The end of the year is near, which means this very unspecific list has almost hit that glorious number 52. Weirdly – and totally not intended – the four films highlighted this month share a common narrative trick of key characters not meeting each other.
The #45 film is chosen by the dominant Sarah Watt, film reviewer for the Sunday Star-Times and panel member on the monthly Kiwi podcast Cinema in Context (the third episode in particular is quite cool, comparing cyber-mystery doco Tickled to another cyber-mystery doco Catfish).
#45 Stories We Tell | written & directed by Sarah Polley
“Child actor Sarah Polley grew up to amass over 50 roles on her CV but has been better known since 2006 as the director of the harrowing Alzheimer’s drama Away from Her, followed by the harrowing marriage break-up drama Take this Waltz (which is notable for proving Seth Rogen isn’t just a funny guy and would indeed make an adorable husband). But it was Polley’s blind-siding autobiographical documentary Stories We Tell which knocked me down during the 2013 NZIFF, and which marks her out as a true natural behind the camera.
“The sticky issue of “What is ‘truth’?” which is implicit in all documentaries is none so well analysed as in the Canadian filmmaker’s fascinating look at her own mother’s life. If we believe that Polley set off on her journey with a genuine desire to uncover the complexities of the beloved parent she lost at a young age, what makes her film completely captivating is the way in which secrets and lies are unwittingly unveiled, as much to Polley’s surprise as our own.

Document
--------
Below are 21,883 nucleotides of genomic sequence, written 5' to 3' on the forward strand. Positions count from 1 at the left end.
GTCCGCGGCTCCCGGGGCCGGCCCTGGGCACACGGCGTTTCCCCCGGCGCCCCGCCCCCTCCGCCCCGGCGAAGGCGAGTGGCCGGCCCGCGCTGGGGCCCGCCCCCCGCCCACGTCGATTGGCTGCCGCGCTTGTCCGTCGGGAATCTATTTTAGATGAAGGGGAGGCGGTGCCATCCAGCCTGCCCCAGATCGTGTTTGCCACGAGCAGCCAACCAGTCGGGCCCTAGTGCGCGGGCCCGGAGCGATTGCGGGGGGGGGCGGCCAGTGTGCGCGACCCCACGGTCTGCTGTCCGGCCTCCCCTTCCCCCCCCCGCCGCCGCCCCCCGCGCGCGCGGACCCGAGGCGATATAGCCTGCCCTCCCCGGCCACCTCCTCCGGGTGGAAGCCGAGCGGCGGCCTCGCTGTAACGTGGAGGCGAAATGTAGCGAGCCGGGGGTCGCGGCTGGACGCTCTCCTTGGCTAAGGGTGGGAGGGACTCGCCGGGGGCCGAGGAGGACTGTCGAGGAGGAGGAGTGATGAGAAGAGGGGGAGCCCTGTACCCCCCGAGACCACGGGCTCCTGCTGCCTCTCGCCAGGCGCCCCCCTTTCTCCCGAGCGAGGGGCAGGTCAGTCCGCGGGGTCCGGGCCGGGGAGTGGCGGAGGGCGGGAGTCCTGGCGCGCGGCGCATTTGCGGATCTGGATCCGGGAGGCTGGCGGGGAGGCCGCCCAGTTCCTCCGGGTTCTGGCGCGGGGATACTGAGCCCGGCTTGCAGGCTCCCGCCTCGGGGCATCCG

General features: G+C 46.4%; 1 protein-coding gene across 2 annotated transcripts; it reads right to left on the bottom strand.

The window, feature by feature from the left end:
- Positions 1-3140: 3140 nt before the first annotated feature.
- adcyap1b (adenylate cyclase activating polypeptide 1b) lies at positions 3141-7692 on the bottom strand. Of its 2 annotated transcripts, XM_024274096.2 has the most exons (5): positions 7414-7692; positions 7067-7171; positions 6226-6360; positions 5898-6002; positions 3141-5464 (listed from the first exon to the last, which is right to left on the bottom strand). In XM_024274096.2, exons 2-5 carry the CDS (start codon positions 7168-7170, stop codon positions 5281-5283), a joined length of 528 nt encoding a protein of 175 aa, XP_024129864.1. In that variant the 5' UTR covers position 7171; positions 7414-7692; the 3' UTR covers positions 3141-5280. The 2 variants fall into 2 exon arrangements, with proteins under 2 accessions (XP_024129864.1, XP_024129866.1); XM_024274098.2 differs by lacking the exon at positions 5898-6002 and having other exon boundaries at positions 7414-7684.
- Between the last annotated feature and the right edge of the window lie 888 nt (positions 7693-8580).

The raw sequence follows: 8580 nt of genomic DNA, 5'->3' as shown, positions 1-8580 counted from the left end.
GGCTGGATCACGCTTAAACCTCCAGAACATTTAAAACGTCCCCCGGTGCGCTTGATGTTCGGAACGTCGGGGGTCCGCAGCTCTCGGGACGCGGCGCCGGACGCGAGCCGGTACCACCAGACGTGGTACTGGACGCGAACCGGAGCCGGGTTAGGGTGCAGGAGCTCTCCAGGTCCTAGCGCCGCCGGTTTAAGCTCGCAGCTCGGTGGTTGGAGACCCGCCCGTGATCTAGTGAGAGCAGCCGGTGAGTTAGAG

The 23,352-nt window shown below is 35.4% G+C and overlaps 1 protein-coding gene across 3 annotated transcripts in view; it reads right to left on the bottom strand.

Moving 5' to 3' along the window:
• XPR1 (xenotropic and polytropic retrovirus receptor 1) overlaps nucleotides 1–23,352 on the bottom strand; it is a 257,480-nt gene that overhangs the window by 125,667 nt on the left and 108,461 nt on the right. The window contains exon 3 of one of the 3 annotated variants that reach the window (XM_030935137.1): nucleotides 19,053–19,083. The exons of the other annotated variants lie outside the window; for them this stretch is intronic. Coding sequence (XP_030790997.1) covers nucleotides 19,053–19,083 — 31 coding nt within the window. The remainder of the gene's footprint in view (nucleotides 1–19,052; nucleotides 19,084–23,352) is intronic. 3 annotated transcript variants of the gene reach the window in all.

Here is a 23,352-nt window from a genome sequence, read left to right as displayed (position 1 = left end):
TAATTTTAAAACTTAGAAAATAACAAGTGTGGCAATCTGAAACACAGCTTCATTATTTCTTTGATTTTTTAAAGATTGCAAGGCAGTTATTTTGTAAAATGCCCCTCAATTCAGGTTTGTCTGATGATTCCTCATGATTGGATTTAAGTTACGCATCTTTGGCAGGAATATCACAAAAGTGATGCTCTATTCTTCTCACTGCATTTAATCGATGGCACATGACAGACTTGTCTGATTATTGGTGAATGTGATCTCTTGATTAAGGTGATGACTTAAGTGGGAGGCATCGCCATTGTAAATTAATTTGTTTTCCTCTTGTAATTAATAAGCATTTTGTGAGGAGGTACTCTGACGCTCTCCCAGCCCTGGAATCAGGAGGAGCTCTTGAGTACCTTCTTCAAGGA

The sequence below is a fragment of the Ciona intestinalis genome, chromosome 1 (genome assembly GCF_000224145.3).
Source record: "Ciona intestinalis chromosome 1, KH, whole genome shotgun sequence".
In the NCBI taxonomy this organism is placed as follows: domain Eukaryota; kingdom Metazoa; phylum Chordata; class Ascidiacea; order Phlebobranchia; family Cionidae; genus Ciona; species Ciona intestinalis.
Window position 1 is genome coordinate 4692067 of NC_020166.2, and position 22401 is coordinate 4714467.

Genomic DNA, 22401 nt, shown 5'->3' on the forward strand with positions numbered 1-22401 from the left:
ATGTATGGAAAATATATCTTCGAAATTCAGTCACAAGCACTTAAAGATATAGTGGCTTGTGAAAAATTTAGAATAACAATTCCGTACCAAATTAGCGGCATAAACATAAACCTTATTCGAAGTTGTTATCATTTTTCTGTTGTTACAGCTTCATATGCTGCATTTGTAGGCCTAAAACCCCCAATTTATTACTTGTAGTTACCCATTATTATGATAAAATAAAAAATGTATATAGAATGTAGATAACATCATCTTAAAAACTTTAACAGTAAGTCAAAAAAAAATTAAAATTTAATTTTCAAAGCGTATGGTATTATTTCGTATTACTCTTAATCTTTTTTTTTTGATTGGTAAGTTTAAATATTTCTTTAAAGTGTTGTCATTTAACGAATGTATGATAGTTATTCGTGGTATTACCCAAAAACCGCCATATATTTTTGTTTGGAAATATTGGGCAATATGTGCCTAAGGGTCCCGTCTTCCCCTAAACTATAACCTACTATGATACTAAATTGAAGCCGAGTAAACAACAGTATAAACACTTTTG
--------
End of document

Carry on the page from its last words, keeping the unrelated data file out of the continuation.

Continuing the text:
“Whether rendering pitch-perfect fiction or cannily piecing together archive home video footage, Polley’s directorial career so far screams Enormous Talent.” – Sarah Watt
#46 Sleepless in Seattle | co-written & directed by Nora Ephron
It’d be easy to blow off Sleepless in Seattle as a forgettable romantic comedy, but that would be to ignore all the subtle things it does differently. The two lovebirds-to-be share only a few minutes of screen time together, the film constantly self-references the absurdity of its “written in the stars” premise, and the overall tone sits somewhere in between the seriousness of Kramer vs. Kramer and the goblets of goof seen in anything Anna Faris has done. Hell, there isn’t even an overblown makeout scene, and it’s way more delightful without it.
Tom Hanks is effortlessly charming and restrained as a widowed father of one, punching out some superbly written back-n-forth snark with child actor Ross Malinger. Meg Ryan stays on the right side of kooky, getting major FOMO when she becomes engaged to nice-guy Bill Pullman (or dull man, as it turns out). Seeing Hanks and Ryan befuddled at how destiny aligns their fates acts as both A Wink and a Smile (which is also the name of the Oscar-nominated song in the film), going a long way to invite the audience to accept the plot as both ridiculousness and romantic.